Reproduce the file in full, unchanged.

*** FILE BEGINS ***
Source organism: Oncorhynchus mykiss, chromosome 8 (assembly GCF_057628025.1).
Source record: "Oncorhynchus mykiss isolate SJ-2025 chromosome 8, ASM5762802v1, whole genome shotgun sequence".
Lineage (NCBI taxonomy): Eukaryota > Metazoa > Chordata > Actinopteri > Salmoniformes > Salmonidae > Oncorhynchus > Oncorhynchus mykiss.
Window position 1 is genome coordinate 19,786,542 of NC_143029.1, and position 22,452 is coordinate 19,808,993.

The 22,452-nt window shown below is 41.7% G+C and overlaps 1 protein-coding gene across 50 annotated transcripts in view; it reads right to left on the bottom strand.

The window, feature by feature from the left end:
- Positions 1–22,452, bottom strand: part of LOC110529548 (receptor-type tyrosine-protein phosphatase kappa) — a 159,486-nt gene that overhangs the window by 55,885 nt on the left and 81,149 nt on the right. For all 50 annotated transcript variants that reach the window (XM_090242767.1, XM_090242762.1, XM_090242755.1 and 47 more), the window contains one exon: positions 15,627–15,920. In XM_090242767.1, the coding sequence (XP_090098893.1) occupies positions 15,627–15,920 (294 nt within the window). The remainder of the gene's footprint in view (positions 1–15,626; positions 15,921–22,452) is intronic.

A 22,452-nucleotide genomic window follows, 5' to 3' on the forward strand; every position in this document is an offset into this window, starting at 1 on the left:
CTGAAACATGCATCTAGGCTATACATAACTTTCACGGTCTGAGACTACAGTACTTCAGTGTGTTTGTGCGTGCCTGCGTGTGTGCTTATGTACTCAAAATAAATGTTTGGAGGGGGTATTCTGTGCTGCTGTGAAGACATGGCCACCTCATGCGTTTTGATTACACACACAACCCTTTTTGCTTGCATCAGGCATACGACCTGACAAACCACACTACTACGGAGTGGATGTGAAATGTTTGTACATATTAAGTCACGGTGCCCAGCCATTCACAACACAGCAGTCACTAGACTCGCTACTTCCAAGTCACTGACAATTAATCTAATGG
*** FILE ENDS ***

Source organism: Oncorhynchus mykiss, chromosome 8 (assembly GCF_057628025.1).
Source record: "Oncorhynchus mykiss isolate SJ-2025 chromosome 8, ASM5762802v1, whole genome shotgun sequence".
Lineage (NCBI taxonomy): Eukaryota > Metazoa > Chordata > Actinopteri > Salmoniformes > Salmonidae > Oncorhynchus > Oncorhynchus mykiss.
Window position 1 is genome coordinate 19,786,542 of NC_143029.1, and position 22,452 is coordinate 19,808,993.

The 22,452-nt window shown below is 41.7% G+C and overlaps 1 protein-coding gene across 50 annotated transcripts in view; it reads right to left on the bottom strand.

The window, feature by feature from the left end:
- Positions 1–22,452, bottom strand: part of LOC110529548 (receptor-type tyrosine-protein phosphatase kappa) — a 159,486-nt gene that overhangs the window by 55,885 nt on the left and 81,149 nt on the right. For all 50 annotated transcript variants that reach the window (XM_090242767.1, XM_090242762.1, XM_090242755.1 and 47 more), the window contains one exon: positions 15,627–15,920. In XM_090242767.1, the coding sequence (XP_090098893.1) occupies positions 15,627–15,920 (294 nt within the window). The remainder of the gene's footprint in view (positions 1–15,626; positions 15,921–22,452) is intronic.

A 22,452-nucleotide genomic window follows, 5' to 3' on the forward strand; every position in this document is an offset into this window, starting at 1 on the left:
CTGAAACATGCATCTAGGCTATACATAACTTTCACGGTCTGAGACTACAGTACTTCAGTGTGTTTGTGCGTGCCTGCGTGTGTGCTTATGTACTCAAAATAAATGTTTGGAGGGGGTATTCTGTGCTGCTGTGAAGACATGGCCACCTCATGCGTTTTGATTACACACACAACCCTTTTTGCTTGCATCAGGCATACGACCTGACAAACCACACTACTACGGAGTGGATGTGAAATGTTTGTACATATTAAGTCACGGTGCCCAGCCATTCACAACACAGCAGTCACTAGACTCGCTACTTCCAAGTCACTGACAATTAATCTAATGG